MPs give backing for full Hillsborough disclosure
Relatives of 96 Liverpool fans who died in the UK's worst football disaster 22 years ago are a step closer to finding out why they were targeted in a campaign of vilification instead of receiving sympathy from the authorities.
The relatives' long campaign to find out what happened in the days that followed the tragedy at the Hillsborough Stadium, in Sheffield, on 15 April 1989 achieved a political breakthrough when MPs were told all the documents relating to the tragedy are to be released.
It was the first time that a debate had been held in the Commons in response to an e-petition. Nearly 140,000 people backed a petition on the Downing Street website calling for the release of all the relevant documents.
The lingering anger about the tragedy was intensified by rumours spread afterwards which blamed the deaths on yobbish behaviour by the fans. This was reported in several newspapers, most notably in The Sun, which ran the rumours under the headline "The Truth". But they were dismissed outright in the official report by a High Court judge, Lord Taylor, which squarely blamed mistakes by the police. It has never been established who was behind the rumours. Trevor Hicks, president of the Hillsborough Families Support Group, who lost two teenage daughters on that day, said he believed a political decision was made on the Sunday morning afterwards, when Margaret Thatcher met South Yorkshire Police to attribute blame to the Liverpool fans because it fit the government's law-and-order agenda. "We believe that was the start of the attempt to slide responsibility on to the fans," he told a Westminster press conference.
Steve Rotheram, Labour MP for Liverpool Walton, who survived the tragedy, told MPs yesterday that the fans were subjected to "a co-ordinated campaign to shift the blame", which he attributed to "cowardice and deceit of the highest order" on the part of "those desperate to save their own skins".
Theresa May, the Home Secretary, promised that no relevant government documents will be kept secret and apologised to the families that the Government's response to a BBC request for publication of the documents had caused distress in Merseyside.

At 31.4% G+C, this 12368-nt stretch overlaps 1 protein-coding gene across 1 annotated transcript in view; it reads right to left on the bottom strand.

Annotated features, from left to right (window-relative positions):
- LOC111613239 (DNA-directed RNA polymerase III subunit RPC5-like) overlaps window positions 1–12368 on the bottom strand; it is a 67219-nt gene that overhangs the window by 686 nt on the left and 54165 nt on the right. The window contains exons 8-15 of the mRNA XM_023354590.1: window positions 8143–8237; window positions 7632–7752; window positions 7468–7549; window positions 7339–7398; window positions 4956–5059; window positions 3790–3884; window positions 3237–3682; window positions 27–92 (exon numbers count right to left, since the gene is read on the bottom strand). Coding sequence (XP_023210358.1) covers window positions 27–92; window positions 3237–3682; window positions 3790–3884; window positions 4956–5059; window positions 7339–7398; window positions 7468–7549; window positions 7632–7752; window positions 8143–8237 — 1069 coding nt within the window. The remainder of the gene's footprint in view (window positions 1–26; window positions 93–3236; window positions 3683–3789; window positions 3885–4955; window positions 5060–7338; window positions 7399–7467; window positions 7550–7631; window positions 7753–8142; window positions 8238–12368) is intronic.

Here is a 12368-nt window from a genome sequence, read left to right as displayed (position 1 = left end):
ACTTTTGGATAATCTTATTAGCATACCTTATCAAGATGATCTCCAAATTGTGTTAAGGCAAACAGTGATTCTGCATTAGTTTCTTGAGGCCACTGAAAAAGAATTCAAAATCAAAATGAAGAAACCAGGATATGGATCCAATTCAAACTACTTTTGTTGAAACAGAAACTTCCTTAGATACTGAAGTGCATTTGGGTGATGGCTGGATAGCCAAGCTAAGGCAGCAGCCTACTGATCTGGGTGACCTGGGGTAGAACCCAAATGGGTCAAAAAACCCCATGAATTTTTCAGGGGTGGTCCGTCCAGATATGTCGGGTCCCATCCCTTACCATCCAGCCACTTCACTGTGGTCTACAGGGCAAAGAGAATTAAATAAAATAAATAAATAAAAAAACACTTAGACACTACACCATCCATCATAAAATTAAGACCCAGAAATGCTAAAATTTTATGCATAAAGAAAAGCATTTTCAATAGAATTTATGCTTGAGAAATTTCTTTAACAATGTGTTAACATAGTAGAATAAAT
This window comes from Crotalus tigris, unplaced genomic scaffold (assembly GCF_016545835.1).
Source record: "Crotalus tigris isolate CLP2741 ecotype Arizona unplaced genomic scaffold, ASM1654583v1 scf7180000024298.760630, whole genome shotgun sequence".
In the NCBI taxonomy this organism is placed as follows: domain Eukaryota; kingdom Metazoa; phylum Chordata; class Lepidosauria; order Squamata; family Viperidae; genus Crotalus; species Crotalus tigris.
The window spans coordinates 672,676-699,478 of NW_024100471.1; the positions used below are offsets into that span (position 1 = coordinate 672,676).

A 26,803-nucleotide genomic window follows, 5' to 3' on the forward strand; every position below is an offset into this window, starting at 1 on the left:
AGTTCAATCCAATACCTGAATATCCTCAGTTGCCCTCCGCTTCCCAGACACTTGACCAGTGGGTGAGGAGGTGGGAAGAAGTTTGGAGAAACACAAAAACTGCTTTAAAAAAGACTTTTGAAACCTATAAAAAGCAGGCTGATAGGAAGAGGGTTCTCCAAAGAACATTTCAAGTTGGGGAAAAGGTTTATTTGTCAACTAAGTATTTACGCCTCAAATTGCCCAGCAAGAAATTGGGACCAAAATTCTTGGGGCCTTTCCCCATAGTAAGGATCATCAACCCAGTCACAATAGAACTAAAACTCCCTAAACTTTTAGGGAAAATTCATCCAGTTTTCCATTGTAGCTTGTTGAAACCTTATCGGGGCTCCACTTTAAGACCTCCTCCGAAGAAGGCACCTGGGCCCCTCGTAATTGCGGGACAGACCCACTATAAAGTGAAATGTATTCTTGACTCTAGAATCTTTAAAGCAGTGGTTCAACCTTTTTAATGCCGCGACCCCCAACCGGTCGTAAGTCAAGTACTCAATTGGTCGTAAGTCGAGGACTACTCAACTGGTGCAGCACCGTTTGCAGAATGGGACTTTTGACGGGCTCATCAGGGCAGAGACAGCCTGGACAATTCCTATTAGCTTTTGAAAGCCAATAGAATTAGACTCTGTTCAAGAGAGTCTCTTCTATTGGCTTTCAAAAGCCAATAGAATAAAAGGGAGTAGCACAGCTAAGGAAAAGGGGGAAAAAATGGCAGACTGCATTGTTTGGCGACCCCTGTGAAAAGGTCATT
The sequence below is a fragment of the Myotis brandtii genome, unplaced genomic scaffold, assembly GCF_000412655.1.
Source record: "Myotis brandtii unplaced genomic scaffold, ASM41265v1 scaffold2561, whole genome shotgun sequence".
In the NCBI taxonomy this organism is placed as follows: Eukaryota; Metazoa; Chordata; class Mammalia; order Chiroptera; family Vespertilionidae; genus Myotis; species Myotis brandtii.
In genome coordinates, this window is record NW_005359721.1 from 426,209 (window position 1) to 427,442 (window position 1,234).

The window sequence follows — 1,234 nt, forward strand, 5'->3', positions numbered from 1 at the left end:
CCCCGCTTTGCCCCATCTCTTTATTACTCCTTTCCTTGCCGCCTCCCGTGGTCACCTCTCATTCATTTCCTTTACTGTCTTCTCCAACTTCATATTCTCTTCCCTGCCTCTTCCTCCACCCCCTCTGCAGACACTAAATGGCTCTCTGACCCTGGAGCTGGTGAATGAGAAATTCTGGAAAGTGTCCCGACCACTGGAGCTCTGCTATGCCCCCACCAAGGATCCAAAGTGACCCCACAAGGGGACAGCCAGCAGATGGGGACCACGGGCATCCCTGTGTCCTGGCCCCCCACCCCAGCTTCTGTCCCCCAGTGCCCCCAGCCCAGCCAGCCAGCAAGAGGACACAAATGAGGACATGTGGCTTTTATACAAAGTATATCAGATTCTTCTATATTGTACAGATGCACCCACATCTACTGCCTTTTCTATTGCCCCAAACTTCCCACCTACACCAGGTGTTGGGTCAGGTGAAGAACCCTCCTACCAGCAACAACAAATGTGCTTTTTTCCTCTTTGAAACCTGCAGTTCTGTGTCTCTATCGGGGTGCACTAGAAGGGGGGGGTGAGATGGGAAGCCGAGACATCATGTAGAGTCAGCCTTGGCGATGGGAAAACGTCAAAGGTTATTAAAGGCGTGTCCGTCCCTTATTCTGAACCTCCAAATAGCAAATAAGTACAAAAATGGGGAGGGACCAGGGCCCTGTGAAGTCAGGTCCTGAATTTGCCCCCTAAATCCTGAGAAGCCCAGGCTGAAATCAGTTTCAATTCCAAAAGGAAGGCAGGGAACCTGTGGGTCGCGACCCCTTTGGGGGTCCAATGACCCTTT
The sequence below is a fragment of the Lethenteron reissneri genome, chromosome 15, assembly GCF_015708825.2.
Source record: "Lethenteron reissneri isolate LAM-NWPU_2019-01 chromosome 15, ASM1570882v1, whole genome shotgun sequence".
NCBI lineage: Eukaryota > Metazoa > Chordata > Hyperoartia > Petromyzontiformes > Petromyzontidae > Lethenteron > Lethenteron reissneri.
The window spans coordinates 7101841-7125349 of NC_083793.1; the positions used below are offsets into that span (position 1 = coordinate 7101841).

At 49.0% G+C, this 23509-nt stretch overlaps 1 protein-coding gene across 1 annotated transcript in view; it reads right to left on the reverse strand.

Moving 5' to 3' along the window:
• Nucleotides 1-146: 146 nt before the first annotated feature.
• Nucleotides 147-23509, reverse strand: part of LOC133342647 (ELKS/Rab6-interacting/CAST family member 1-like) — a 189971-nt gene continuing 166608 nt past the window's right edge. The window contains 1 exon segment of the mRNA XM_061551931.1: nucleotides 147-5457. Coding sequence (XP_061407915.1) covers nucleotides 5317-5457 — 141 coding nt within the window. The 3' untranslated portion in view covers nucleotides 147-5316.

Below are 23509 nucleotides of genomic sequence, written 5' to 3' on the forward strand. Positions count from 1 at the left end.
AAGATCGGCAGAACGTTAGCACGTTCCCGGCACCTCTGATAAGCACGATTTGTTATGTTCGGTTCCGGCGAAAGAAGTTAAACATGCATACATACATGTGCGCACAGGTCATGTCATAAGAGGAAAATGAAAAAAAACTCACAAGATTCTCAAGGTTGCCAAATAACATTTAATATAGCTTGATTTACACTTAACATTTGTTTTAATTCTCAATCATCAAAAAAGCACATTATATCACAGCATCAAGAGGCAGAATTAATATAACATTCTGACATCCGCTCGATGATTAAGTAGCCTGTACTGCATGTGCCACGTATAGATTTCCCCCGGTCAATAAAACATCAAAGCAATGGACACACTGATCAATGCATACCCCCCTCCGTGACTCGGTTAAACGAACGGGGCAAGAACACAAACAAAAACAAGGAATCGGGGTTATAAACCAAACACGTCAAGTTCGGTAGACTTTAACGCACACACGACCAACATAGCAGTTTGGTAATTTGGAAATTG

Some 300,000 documents will be passed to the Hillsborough Independent Panel, which is likely to publish its findings in 2012.
Latest in Sport
What time does Floyd Mayweather vs Manny Pacquiao begin and what channel is it on?
Floyd Mayweather vs Manny Pacquiao live: Mayweather puts on defensive masterclass to win by unanimous decision
What time does Floyd Mayweather vs Manny Pacquiao begin on Sky Sports Box Office?
Floyd Mayweather vs Manny Pacquiao: What time does the fight start and what channel is it on?
Floyd Mayweather vs Manny Pacquiao: Only 132 pubs in the United Kingdom will show the fight - so where can you watch it?
- 1 Which country would be hardest to invade?
- 2 The man who filmed the Freddie Gray video has been arrested at gunpoint
- 3 Royal baby girl born: Duchess of Cambridge's second child will be a princess thanks to Queen
- 5 Teen suffers embarrassing wardrobe malfunction in front of deputy PM
Over 50,000 families shipped out of London boroughs in the past three years due to welfare cuts and soaring rents
EU asylum policy is 'a direct threat to our civilisation', says Nigel Farage
Indonesia executions live: 'Hysterical' families heard prisoners being shot dead by firing squad
The Rothschild Libel: Why has it taken 200 years for an anti-Semitic slur that emerged from the Battle of Waterloo to be dismissed?
General Election 2015: SNP and its activists 'openly racist' towards the English, Farage says
EU exit would hit UK economy much harder than neighbouring countries, study finds